3.2.3 The Economic Role of Government Spend

The economic role of government spend is to meet people’s needs and support economic growth; it is tax-funded, so it is contentious.

A government’s primary objective in spending money should be to serve the people.  The cost of maintaining law and order is directly related to its legal powers, as described in chapter 5; defence spending is also discussed later (7.4.6); and a government can also choose to make other benefits, services and facilities available.  All these categories of spend compete for a share of national wealth, which the government funds through taxation – as described below (3.2.4).

When the government funds public services and benefits, it is redistributing wealth from the taxpayer towards people who are less able to pay for them.  This increases economic growth because poor people spend their money more quickly than those who are wealthy – which is an argument that is explored in more depth later (3.5.6).

A government is responsible for maintaining the quality of services and infrastructure that it provides.  Maintenance should be managed responsibly, to maximise value for money through the life cycle of these investments.  The British Conservative government neglected these responsibilities from 2010 onwards, with a mistaken emphasis on ‘austerity’, resulting for example in an Economist headline in August 2022: Almost nothing seems to be working in Britain.  This was undeniable: “As Michael Gove, until recently a cabinet minister, admitted last month, parts of the state are barely functioning.”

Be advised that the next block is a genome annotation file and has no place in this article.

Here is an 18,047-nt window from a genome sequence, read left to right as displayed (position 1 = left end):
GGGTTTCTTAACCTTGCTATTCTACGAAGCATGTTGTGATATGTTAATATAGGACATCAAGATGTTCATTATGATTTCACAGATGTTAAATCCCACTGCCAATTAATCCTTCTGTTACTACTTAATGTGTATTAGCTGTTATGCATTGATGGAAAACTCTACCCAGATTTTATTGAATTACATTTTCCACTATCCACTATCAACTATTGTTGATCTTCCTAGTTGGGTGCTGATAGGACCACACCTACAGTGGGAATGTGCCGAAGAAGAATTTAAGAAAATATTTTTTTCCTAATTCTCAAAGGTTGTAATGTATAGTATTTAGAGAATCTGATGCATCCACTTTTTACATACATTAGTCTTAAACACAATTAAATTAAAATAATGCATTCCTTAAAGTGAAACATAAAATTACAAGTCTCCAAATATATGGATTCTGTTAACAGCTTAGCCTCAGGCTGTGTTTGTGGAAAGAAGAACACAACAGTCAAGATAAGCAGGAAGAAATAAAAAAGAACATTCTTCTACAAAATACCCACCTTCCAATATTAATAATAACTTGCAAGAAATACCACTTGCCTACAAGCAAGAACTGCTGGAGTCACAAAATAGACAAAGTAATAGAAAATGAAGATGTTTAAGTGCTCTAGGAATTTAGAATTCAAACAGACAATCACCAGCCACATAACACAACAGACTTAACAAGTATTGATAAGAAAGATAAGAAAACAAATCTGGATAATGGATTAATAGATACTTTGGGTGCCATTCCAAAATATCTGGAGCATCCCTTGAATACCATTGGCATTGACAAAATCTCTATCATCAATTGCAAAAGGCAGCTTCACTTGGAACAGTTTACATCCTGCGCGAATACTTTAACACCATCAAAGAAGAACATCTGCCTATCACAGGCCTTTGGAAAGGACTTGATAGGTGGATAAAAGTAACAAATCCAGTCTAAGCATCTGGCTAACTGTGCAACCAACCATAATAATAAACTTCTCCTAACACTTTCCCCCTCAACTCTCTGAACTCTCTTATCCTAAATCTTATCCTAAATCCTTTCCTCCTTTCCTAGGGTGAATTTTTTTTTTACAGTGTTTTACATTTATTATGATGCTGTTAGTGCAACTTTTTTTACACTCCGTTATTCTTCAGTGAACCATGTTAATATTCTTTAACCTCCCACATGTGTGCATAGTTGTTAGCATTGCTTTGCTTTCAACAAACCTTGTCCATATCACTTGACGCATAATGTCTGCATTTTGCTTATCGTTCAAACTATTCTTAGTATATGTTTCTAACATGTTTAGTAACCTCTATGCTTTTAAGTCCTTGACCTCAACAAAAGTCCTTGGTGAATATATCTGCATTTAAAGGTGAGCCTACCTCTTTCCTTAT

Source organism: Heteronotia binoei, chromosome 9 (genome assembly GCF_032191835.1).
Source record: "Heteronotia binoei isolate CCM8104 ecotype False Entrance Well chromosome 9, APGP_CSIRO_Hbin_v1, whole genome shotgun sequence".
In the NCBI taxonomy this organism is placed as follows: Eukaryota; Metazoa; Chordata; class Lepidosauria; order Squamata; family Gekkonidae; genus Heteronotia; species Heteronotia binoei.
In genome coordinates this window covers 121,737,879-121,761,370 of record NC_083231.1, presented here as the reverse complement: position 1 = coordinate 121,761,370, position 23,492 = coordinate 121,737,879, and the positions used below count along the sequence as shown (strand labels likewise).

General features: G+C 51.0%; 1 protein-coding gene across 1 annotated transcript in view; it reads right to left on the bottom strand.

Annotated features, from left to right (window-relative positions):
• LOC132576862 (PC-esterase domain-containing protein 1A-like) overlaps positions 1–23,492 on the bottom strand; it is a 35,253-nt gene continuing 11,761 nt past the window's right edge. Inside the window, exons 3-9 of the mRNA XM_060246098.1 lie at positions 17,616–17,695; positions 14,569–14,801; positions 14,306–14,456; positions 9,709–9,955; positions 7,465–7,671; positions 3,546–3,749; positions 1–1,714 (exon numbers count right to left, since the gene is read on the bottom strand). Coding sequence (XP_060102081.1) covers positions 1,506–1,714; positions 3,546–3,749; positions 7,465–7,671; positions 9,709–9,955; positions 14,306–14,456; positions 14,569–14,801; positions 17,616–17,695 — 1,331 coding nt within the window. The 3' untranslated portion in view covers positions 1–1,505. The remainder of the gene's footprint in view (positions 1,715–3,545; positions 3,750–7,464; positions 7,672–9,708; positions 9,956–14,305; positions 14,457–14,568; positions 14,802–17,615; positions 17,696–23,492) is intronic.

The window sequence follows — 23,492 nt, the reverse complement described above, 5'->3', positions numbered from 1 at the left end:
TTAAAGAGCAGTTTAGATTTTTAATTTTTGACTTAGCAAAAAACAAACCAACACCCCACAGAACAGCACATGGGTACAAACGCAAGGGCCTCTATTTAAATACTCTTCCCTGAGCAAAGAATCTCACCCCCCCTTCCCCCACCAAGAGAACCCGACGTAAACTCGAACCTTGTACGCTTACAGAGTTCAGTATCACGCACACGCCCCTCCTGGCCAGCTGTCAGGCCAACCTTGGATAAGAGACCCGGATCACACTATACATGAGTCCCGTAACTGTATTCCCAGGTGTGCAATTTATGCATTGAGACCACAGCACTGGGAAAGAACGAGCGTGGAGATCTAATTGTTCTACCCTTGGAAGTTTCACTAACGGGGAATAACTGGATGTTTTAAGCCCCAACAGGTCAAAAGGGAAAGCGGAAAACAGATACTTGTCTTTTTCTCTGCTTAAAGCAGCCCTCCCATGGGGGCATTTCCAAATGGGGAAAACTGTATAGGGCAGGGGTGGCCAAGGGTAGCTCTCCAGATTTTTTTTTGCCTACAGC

Levels of spending are decided by politicians, as described later (6.7.1), but the following sub-sections examine the economic role of government spend:

●  Apart from defence and law and order, a government can choose to fund other public services ( These can include socio-economic rights such as health and education, and other amenities such as libraries and support for the arts, for everyone’s benefit.  The cost of providing these discretionary public services falls on the taxpayer.

●  It can make investments in infrastructure and in research, to help all sectors of the economy to function better ( Such expenditure can fuel future economic growth, and it benefits a country to stay ahead of the competition in new technologies if possible.

●  It can make benefit payments to people in the form of welfare or pensions, which are also socio-economic rights, to protect them from economic hardship (

●  Some government spend can be seen as displacing private enterprise and reducing its competitiveness (

●  The scope of government spend is contentious, as compared to letting people making their own choices about how to spend their money ( There is continual tension between the economic interests of taxpayers and people in need of support.



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This page is intended to form part of Edition 4 of the Patterns of Power series of books.  An archived copy of it is held at https://www.patternsofpower.org/edition04/323b.htm